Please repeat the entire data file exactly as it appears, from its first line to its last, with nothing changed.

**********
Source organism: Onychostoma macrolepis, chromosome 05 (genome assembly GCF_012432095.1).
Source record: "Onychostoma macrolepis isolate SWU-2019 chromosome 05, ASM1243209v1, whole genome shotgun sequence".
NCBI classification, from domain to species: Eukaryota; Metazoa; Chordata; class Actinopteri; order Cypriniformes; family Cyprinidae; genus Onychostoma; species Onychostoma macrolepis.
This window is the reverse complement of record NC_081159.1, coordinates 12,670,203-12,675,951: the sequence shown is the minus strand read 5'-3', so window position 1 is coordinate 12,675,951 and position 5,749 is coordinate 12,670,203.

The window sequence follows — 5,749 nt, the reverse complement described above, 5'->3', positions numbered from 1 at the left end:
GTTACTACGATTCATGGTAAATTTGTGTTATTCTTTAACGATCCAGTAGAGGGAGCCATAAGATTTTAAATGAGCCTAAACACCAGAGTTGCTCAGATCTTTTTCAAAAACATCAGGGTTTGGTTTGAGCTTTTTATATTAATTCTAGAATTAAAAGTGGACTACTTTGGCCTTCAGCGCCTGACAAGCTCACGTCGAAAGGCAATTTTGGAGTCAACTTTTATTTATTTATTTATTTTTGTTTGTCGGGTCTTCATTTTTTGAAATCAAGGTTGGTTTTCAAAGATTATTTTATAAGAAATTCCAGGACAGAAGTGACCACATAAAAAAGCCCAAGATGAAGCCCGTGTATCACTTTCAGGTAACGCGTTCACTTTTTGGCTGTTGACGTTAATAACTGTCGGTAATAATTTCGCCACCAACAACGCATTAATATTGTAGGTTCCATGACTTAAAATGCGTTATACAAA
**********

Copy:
Source organism: Onychostoma macrolepis, chromosome 05 (genome assembly GCF_012432095.1).
Source record: "Onychostoma macrolepis isolate SWU-2019 chromosome 05, ASM1243209v1, whole genome shotgun sequence".
NCBI classification, from domain to species: Eukaryota; Metazoa; Chordata; class Actinopteri; order Cypriniformes; family Cyprinidae; genus Onychostoma; species Onychostoma macrolepis.
This window is the reverse complement of record NC_081159.1, coordinates 12,670,203-12,675,951: the sequence shown is the minus strand read 5'-3', so window position 1 is coordinate 12,675,951 and position 5,749 is coordinate 12,670,203.

The window sequence follows — 5,749 nt, the reverse complement described above, 5'->3', positions numbered from 1 at the left end:
GTTACTACGATTCATGGTAAATTTGTGTTATTCTTTAACGATCCAGTAGAGGGAGCCATAAGATTTTAAATGAGCCTAAACACCAGAGTTGCTCAGATCTTTTTCAAAAACATCAGGGTTTGGTTTGAGCTTTTTATATTAATTCTAGAATTAAAAGTGGACTACTTTGGCCTTCAGCGCCTGACAAGCTCACGTCGAAAGGCAATTTTGGAGTCAACTTTTATTTATTTATTTATTTTTGTTTGTCGGGTCTTCATTTTTTGAAATCAAGGTTGGTTTTCAAAGATTATTTTATAAGAAATTCCAGGACAGAAGTGACCACATAAAAAAGCCCAAGATGAAGCCCGTGTATCACTTTCAGGTAACGCGTTCACTTTTTGGCTGTTGACGTTAATAACTGTCGGTAATAATTTCGCCACCAACAACGCATTAATATTGTAGGTTCCATGACTTAAAATGCGTTATACAAA